Sam Wainwright

The Barnett Liberal government, which had been in power for the past eight years, was definitively trounced in the March 11 WA state election. A defining theme was the government's accumulation of $40 billion of debt despite governing through an unprecedented mining boom.

The big winner was the Labor Party, which on the back of a 9.1% swing has won 42 seats, 12 more than the 30 needed to secure a majority. There was a 15.8% swing against the Liberal Party which lost votes to both Labor and One Nation.

The campaign against Roe 8 and the whole Perth Freight Link freeway project has produced an unprecedented outpouring of creativity, community spirit and determination. The past month and a half has produced another phase — the Wetlands Defenders, characterised by their remarkable resilience and courage.

One of our young Socialist Alliance members, just out of high school, is currently locked on up a tree. We know she is well supported by good caring people, the people who have organised this phase of the campaign.

With the decision by the misnamed Fair Work Commission to slash the take home pay of some of the lowest-paid workers, it is worth restating that all wealth in our society is created by workers and not capitalists.

Profits come from the difference between the value of the goods and services created by a worker and what they are paid for their work. Some of this "surplus value" is invested back into production, but the rest is siphoned off as profit.

When Fremantle councillors voted in August last year to end the Australia Day fireworks display that it had been running for the past eight years, I fully expected a conservative backlash. But even I was surprised to see the decision featured in news bulletins for months on end.

On one level the whole thing is bizarre. Local governments are not obliged to do anything special on January 26 and most of them don't.

What drove the conservative media and Coalition politicians into a frenzy was the council's reason for doing dropping the fireworks display.

The nearly two-year struggle against the Perth Freight Link (PFL) freeway project is entering what may be a decisive period. While the campaign on the street has quietened somewhat, that may soon change.

While the Colin Barnett government beat a strategic retreat on Stage 2, it has declared its intention to push ahead with Stage 1 (Roe 8) through the Beeliar Wetlands. The Premier even claims that construction may begin before Christmas.

You'll all be familiar with the stories about lazy dole bludgers that the commercial media roll out a few days before the federal government announces another cut to welfare payments.

In fact, there is a massive reservoir of people unemployed or underemployed who are desperate for work. This includes people with a disability.

Australia has some of the highest rates of poverty and lowest rates of workforce participation for people with a disability in the developed world.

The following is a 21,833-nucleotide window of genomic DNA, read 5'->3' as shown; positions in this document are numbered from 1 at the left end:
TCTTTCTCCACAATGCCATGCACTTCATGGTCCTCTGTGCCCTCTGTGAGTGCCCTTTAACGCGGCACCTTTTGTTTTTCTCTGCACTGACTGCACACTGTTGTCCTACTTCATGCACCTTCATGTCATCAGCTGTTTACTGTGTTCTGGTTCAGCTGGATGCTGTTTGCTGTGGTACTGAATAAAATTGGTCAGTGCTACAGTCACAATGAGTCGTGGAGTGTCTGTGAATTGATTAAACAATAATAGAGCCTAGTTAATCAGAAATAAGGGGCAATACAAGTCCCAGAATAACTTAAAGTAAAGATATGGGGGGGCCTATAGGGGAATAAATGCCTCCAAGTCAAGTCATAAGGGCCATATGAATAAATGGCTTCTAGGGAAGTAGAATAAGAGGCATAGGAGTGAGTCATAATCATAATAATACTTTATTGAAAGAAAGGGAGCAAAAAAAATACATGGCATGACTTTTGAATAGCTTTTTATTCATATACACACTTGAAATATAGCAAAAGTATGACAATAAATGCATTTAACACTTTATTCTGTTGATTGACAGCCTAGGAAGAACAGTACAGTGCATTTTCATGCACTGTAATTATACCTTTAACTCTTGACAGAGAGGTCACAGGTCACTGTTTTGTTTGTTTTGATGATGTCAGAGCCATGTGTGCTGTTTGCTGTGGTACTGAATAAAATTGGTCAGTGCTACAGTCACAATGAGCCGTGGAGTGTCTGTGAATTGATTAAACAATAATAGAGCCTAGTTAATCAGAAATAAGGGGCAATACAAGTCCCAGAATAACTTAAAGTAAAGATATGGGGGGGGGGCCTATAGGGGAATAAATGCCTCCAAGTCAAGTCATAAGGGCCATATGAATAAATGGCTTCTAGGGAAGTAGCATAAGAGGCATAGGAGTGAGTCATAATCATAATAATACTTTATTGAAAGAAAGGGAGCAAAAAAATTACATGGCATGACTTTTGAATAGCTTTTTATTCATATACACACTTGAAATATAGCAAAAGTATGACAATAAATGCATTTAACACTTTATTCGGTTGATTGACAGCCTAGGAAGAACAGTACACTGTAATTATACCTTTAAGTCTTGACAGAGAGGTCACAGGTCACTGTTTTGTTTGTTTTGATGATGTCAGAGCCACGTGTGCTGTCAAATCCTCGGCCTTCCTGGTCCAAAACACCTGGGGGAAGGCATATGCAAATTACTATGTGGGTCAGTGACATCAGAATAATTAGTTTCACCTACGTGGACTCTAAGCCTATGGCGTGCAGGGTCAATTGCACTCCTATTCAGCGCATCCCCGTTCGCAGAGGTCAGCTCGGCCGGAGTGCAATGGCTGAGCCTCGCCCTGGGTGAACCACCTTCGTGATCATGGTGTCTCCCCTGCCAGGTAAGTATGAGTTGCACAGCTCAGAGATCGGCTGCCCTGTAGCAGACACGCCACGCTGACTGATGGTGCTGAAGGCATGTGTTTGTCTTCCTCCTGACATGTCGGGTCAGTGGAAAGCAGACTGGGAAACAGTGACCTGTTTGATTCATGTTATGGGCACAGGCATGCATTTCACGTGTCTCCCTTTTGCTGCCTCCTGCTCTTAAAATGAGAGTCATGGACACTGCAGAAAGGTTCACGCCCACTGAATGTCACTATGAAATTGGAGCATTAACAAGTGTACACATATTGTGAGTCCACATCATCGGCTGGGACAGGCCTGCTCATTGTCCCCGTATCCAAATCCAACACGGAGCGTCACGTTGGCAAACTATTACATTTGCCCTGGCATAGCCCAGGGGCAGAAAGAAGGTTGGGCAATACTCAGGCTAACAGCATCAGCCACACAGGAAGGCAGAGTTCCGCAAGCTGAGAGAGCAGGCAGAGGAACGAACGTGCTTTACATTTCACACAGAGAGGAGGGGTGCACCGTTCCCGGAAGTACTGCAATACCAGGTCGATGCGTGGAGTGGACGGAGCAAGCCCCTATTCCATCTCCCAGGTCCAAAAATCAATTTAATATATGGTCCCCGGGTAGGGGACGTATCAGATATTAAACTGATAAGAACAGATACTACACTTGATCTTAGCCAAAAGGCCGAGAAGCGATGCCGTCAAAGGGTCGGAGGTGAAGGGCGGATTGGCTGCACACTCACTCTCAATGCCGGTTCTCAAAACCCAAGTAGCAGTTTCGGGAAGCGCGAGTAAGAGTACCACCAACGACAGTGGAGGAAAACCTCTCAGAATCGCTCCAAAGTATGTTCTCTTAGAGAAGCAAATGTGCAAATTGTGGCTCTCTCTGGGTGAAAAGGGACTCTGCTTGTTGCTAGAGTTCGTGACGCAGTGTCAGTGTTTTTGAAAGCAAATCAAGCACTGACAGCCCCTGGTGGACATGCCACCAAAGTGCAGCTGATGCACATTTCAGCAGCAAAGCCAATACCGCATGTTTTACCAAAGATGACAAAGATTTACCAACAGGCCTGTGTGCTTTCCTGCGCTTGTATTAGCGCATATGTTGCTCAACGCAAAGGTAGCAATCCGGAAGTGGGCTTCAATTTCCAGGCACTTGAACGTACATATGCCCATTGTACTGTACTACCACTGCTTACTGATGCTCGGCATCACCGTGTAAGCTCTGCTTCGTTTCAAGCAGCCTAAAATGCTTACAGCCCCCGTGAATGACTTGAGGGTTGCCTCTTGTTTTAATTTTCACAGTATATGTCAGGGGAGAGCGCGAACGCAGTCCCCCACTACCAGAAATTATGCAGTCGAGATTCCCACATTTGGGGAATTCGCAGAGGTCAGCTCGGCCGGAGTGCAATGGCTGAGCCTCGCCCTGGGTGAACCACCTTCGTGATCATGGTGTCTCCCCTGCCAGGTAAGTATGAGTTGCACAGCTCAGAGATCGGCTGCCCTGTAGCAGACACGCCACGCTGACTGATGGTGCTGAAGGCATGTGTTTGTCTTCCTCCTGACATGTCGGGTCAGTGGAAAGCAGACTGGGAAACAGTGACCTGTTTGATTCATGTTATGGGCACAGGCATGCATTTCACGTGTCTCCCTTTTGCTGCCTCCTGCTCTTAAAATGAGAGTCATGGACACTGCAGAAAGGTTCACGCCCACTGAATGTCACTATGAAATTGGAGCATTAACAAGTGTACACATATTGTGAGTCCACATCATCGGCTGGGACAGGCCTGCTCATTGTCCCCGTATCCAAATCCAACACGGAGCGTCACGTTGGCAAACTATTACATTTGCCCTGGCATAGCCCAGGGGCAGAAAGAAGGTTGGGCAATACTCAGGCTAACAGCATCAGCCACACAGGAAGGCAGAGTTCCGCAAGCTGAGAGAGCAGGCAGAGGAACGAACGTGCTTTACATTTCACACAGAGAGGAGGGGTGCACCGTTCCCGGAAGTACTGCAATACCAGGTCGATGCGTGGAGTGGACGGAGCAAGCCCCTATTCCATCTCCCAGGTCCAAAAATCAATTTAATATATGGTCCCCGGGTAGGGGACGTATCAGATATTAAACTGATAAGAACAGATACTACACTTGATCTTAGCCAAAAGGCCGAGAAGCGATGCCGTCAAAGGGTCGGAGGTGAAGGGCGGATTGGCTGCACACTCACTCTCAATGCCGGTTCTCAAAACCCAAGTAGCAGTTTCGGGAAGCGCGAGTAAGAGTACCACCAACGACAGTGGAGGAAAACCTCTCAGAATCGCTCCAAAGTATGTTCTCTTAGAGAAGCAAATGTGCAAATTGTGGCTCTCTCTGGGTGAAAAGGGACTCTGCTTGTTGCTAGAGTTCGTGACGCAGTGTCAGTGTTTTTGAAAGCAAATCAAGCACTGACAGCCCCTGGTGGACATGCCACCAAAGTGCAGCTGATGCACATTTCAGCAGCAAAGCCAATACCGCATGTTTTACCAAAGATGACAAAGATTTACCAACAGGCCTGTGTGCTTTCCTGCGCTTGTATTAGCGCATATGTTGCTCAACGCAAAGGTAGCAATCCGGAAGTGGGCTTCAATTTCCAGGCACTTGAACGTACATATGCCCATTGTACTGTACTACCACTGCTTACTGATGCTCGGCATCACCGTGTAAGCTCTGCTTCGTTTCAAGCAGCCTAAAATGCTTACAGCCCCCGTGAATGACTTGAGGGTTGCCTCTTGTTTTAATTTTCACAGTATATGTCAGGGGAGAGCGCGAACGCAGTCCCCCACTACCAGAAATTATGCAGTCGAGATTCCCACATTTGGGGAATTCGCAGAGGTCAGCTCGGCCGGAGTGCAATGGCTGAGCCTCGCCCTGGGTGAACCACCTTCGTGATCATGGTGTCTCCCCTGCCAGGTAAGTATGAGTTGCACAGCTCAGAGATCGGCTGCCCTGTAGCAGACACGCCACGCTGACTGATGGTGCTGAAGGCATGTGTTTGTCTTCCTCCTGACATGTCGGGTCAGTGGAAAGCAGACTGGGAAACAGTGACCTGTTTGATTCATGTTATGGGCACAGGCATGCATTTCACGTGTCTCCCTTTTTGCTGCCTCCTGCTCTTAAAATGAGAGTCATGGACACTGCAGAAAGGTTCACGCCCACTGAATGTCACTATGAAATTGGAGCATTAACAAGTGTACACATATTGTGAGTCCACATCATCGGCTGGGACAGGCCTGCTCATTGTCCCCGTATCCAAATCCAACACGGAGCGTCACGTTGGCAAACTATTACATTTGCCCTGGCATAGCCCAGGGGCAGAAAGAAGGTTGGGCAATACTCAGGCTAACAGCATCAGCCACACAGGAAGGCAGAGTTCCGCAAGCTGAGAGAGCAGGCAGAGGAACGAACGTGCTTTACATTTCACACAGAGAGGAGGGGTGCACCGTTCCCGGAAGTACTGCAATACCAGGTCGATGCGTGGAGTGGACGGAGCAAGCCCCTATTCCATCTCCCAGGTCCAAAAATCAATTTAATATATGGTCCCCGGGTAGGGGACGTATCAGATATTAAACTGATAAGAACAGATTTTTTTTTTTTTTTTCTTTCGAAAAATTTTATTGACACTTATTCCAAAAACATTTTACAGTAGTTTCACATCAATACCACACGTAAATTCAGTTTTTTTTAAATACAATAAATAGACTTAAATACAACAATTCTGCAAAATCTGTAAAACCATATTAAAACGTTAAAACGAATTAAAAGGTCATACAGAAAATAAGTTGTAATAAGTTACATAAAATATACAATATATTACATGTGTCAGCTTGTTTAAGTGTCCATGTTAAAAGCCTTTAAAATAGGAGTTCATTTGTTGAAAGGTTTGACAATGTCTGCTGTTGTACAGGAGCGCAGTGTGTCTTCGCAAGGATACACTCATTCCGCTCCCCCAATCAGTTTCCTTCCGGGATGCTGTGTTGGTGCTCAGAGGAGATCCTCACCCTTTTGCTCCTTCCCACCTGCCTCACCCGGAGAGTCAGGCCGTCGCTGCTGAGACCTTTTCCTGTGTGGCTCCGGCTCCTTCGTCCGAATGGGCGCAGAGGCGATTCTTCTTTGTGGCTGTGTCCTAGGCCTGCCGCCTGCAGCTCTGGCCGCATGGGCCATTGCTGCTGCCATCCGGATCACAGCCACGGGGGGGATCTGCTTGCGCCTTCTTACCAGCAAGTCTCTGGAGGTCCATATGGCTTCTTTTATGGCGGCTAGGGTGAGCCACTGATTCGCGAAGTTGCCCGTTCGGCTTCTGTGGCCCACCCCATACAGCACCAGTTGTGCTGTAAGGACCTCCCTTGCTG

A candidate for the vomit inducing moment of the week must be Minister for Social Services Christian Porter and his crocodile tears for young people "trapped on welfare", especially those slogging away as carers and single parents.

His government is so concerned about their wellbeing it has been trying every way it can to cut their payments and drive them deeper into poverty.

The Murdoch press got the tip and paved the way with beat ups about a new generation of young welfare bludgers.

Last month I read an article that first appeared in the Huffington Post titled "X Marks the Spot Where Inequality Took Root: Dig Here".

It explains how real wages in the US shadowed growth in productivity in the years after World War II. But in the mid-1970s wages growth completely stalled.

If wages had continued to shadow productivity growth they would now be double what they are today. This explains a lot about contemporary US society: all the gains of increased productivity have been absorbed by the rich.

The Fremantle Council voted 10-1 to drop its annual Australia Day fireworks on August 24 in recognition of how sensitive this date is for many First Nations peoples.

It is worth restating the obvious: modern Australia, like Canada, the US, New Zealand and South Africa, began as a colonial-settler state founded on the violent dispossession of its Indigenous peoples. But Australia is the only one to hold its national day on the very date that marks the beginning of that dispossession.

Australia's largest cities are urban planning disaster zones.

Two facts in particular bear this out. First is the ongoing housing affordability crisis, which shows no sign of abating. Second is the relentless march of car-dependent urban sprawl, which continues to devour remnant native vegetation and good farming land. You get an eyeful of this latter problem as you approach Perth by plane, by some accounts the second-biggest metropolis in the world by surface area.

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